On our last day in Cuba, having visited Hemingway’s home – left exactly as it was when he’d been there – we chanced upon the launch of Ernest Hemingway’s Havana at the Buena Vista Curry Club – yes, you read right – this contains Cuba’s first Indian restaurant and is a tiny venue for literary events.
The food was great and so was the evening – giving a flavour of what Havana had been like in the time of Hemingway. Some of the artists performing had been alive in Hemingway’s day – the last member of the group which invented the Rumba, a Cuban diva and Victoria Hemmingway (assistant in Spain/Cuba, not a wife) giving some inside tales on Hemingway in Cuba, including the fact that Fidel Castro when he perchance met Hemingway mentioned that The Old Man and the Sea was his favourite novel (it gave tips on how to conduct a revolution).
Robert Wheeler, author of Hemingway’s Havana, captures some of the feeling in his blog (despite not being updated since 2015). Another place Hemingway frequented is the Hotel Ambos Mundos, the place we were having a drink when we discovered the evening show.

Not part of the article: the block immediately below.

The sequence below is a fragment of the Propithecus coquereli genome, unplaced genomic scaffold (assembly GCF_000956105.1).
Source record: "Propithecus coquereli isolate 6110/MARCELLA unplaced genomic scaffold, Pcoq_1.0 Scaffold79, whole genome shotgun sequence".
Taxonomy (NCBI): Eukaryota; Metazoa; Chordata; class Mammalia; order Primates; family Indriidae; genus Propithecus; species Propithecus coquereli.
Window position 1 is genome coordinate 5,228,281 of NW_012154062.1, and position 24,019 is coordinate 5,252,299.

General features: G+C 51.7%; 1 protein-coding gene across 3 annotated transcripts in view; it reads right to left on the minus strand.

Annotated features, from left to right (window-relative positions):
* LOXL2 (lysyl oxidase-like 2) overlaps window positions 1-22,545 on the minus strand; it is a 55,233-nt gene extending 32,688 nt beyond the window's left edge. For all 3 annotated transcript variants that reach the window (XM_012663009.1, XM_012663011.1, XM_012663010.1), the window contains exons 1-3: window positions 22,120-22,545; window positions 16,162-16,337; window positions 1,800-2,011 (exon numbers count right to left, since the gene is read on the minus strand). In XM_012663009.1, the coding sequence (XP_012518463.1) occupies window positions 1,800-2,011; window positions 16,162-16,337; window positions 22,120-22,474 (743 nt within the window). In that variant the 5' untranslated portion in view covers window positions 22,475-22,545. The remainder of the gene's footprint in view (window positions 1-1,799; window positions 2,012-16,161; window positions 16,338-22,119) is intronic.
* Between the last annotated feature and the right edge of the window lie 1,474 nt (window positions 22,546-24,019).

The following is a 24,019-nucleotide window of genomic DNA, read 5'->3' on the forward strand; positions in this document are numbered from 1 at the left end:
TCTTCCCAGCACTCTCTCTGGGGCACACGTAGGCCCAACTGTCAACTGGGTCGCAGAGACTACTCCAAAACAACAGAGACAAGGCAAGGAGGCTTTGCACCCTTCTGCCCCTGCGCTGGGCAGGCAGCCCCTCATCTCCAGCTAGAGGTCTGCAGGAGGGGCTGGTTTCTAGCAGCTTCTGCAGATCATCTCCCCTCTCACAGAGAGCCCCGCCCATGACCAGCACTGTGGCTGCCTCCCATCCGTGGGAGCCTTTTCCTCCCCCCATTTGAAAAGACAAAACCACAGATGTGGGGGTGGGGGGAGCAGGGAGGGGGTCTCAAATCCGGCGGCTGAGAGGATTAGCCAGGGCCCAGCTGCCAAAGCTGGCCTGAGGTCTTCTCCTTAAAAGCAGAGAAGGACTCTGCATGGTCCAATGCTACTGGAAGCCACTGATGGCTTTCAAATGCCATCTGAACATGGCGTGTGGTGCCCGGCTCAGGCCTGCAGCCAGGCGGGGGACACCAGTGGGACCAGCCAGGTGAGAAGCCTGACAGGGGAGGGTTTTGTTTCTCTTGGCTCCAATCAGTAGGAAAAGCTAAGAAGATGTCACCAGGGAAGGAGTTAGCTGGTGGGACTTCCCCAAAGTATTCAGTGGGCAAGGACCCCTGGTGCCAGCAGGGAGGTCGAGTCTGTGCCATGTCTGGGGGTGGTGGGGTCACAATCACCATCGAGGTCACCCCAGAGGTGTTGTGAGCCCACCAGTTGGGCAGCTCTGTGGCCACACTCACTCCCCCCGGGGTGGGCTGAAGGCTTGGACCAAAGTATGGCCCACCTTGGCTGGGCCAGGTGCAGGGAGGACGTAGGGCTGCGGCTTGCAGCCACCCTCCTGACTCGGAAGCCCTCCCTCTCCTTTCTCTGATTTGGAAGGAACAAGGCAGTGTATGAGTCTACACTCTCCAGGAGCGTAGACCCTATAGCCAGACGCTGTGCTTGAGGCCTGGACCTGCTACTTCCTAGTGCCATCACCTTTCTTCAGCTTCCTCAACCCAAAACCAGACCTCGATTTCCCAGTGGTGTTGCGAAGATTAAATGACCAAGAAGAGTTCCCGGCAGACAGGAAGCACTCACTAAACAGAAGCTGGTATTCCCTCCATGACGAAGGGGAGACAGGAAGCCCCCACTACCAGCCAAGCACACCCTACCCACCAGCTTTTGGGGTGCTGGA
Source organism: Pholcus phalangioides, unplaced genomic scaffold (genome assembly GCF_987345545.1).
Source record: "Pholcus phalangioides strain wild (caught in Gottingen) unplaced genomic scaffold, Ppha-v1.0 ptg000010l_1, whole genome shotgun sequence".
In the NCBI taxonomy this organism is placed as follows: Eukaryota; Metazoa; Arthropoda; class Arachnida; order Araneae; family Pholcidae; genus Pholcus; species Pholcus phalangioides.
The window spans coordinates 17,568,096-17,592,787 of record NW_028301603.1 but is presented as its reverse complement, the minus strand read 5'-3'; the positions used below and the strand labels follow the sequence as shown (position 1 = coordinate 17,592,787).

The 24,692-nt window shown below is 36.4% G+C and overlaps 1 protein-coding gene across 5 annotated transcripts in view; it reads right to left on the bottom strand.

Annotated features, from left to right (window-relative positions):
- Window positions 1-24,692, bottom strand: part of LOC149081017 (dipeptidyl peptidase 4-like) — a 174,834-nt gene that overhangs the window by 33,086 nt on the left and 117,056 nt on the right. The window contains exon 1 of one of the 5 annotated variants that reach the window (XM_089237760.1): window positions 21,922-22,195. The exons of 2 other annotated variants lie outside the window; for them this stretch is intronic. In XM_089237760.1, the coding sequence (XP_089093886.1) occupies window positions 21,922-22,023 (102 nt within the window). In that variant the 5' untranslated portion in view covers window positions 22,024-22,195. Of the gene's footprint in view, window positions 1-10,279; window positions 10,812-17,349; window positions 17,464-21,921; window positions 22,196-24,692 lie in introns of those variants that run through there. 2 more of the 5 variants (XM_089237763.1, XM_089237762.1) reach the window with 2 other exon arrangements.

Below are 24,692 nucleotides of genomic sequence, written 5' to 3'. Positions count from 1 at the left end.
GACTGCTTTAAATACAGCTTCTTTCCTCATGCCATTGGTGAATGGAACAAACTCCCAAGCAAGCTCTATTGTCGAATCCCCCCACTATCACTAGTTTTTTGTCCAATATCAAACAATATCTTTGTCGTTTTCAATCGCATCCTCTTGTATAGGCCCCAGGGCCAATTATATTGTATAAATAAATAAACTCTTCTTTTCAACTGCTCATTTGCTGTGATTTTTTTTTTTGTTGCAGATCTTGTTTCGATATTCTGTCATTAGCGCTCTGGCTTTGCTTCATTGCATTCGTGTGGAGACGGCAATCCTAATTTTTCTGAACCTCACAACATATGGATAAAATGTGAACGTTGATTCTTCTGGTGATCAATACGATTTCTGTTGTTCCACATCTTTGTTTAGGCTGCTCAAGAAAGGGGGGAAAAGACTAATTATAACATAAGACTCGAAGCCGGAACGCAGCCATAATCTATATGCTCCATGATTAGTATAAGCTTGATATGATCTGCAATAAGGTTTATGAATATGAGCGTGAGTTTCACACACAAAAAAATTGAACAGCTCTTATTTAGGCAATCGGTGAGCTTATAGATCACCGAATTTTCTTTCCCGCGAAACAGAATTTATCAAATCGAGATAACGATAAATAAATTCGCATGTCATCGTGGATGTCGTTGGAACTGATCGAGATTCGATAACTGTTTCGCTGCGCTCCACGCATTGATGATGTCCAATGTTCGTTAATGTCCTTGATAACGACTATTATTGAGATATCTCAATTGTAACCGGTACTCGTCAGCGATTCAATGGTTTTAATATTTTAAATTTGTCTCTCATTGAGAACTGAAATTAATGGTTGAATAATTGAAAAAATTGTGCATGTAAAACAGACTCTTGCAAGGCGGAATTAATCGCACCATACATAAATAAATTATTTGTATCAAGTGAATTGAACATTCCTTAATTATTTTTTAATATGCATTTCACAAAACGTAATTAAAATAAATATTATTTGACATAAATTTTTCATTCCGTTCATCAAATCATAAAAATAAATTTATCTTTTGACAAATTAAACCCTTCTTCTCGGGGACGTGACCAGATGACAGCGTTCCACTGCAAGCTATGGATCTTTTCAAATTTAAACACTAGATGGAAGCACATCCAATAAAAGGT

A full list of Hemingway’s books can be found on the Nobel Prize site. Heminway received the award in 1954.
Hemmingway’s first short story. He was the first to sign the Wall of Alassio in Italy.
A cat has absolute emotional honesty: human beings, for one reason or another, may hide their feelings, but a cat doesn't
— Novelicious (@noveliciouss) 23 June 2017
"The hard part about writing a novel is finishing it." – Ernest Hemingway #writing #books #literarylightbox pic.twitter.com/32j63xkFdf
— Loretta Milan (@lorettamilan) 27 June 2017
Hemingway came to a sad end:
9/ On the morning of 2nd July, 1961, Hemingway was found dead of a shotgun wound in the head at his home. His wife said that he had shot himself accidentally while cleaning his weapon. But many of Hemingway's friends believed he killed himself. pic.twitter.com/P9z5QrEEXE
— HistoryKe (@HistoryKe) December 18, 2017
In Sai-Ko, Gabriela Harding refers to a Hemingway hat
Sue Hampton refers to the author in her short story The Minimalist
And the author features in comparison in Leslie Tate’s Heaven’s Rage
Bhupendra Brahmabhatt refers to Hemingway’s time in Africa in Kenya Days, Moonlit Nights